In previous tutorials, I talked about some assumptions about Haskell programming, and how to overcome them. I suggested that someone coming from an imperative background (more than likely) is going to go about functional programming all wrong. I fretted that no one creating documentation for Haskell seemed to notice this and that this was a problem for the future of Haskell and functional programming in general.
Non-academic coders want to make their programs *do* something as soon as they can. Academic programmers are more fascinated by making their code solve complex problems. Making Haskell do something is possible, but you’d never know it by reading through the documentation and most tutorials. Here I will make our Haskell program actually do something, all the while giving an inkling about how state monads / MVars / IORefs work (without ever bothering to explain the math-ese behind them). Again, I am assuming you’ve read and have been confused by at least one or two tutorials on the subject.
Because imperative programs rely on mutable variables (of which functional programming has none), programmers usually start by creating controls mechanisms (eg. an array in php) to prevent mean side effects from creeping in to their software. Functional programming does not have side effects. That’s good. However, it also does not have the ability to store values inside a variable. That’s bad. That’s why I suggested starting with input and output and filling in the gaps. Then I gave a sample:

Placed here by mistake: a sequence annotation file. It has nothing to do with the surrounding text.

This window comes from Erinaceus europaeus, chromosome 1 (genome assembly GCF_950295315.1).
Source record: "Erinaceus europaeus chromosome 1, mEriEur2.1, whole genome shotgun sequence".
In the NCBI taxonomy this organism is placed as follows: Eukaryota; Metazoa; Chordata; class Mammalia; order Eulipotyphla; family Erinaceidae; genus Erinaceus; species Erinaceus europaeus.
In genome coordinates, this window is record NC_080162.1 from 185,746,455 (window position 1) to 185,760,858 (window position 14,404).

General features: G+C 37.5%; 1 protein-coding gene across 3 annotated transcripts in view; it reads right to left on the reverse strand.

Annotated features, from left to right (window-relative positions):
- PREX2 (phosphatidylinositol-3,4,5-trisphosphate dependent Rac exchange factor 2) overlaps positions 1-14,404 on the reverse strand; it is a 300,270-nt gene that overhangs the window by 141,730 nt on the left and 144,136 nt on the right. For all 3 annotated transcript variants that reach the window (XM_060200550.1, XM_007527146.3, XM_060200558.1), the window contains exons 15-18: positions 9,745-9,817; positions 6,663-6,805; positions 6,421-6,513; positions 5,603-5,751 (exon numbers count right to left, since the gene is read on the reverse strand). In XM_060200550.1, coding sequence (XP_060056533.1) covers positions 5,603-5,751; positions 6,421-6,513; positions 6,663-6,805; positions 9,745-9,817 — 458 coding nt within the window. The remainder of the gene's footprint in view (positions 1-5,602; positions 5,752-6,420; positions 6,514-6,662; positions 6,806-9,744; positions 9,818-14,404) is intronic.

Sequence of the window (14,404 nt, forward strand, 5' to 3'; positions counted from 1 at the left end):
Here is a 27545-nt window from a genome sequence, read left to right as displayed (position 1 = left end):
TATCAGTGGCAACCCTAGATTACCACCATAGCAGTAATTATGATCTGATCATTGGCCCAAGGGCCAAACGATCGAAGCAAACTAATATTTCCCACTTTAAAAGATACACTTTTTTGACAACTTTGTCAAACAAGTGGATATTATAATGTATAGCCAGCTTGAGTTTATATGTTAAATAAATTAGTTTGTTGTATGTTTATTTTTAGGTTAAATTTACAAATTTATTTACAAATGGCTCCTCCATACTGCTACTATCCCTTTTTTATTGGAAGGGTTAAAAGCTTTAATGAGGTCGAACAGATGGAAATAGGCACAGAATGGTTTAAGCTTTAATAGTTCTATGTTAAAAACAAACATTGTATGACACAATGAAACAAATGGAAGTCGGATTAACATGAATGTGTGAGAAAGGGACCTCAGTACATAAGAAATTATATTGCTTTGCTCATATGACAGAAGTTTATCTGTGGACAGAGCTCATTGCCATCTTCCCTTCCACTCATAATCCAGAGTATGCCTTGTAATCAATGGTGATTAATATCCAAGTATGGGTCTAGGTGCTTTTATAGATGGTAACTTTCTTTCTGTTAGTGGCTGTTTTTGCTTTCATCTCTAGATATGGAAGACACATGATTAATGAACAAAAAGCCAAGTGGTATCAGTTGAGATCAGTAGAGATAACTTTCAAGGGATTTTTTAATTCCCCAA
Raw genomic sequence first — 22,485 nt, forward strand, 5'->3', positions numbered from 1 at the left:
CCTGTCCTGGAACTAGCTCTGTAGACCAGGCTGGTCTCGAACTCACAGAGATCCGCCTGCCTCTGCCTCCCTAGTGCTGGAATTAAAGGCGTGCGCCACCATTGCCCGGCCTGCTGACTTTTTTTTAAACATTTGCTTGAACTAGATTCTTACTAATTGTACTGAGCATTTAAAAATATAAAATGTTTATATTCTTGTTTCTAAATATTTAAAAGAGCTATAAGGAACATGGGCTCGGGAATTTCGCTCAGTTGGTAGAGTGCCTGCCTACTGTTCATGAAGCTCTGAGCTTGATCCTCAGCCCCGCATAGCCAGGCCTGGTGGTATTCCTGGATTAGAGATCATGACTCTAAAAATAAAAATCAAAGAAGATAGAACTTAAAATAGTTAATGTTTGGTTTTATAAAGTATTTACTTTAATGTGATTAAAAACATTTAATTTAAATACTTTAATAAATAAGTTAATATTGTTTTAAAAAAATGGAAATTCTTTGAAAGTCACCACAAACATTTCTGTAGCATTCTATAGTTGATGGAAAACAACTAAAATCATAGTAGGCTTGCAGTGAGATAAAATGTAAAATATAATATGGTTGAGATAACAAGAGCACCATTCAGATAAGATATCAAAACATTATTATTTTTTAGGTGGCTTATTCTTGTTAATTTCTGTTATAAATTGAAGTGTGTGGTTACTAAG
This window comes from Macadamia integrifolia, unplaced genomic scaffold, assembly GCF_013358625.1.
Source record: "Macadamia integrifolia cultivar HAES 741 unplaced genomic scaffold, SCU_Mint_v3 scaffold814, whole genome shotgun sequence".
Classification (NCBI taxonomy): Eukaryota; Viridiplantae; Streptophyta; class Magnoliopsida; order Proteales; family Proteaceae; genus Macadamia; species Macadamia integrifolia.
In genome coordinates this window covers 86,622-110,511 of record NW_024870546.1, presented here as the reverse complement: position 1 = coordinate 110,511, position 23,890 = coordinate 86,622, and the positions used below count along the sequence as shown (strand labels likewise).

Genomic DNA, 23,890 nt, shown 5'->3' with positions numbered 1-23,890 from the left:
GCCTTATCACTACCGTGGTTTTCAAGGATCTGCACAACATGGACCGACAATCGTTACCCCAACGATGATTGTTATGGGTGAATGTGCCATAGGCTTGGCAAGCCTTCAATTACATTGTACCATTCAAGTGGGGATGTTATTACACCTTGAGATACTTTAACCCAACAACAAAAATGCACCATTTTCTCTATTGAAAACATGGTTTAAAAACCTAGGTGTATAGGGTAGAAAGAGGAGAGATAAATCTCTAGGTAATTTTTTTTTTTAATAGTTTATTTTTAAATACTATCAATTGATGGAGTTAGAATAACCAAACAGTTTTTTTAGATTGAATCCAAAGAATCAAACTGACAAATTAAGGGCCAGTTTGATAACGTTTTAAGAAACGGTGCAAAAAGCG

main :: IO() main = do x <- getChar if x == 'q' then putStrLn "Thanks for Playing" else pmove x >> main move :: Char -> String move a | a == 'w' = "UP!" | a == 's' = "DOWN!" | a == 'a' = "LEFT!" | a == 'd' = "RIGHT!" | otherwise = "HANG AROUND AND DO NOTHING!" pmove = print . move
So far, this program doesn’t do much more than a basic “Hello World!” program. It accepts an input that get stored in x and based on that input it prints out a word. Pretty disappointing. What we want is the ability to change things. What would be really nice is graph coordinates indicating a plot on a map, for instance. Then we could establish our character’s position that could be displayed graphically and used to analyze the characters position against (say) a wall, or a monster. Then the real fighting can begin.
Except you can’t really do that. If you create a variable ‘place’ that contains a tuple (5, 5), it will always be (5, 5). Your character is stuck in the quicksand!
You *can* create a function ‘up’ that will increase the ‘y’ value when your user presses ‘w’. Maybe it’s something like this:
up :: (Int, Int) -> (Int, Int)
up x = (fst x, (snd x) + 1)
However, you are still stuck because you have no declaration of a starting point unless you declare a variable. If you declare a variable, then your starting point is unchangeable, so you can only move one spot and no more! This is where you start questioning if Haskell is just some practical joke that some prof wanted to play on his or her students. In academic terms, this is the ‘problem of state’ and is one of the main reasons why functional programming has not had much influence in its first 30 years of being in existence.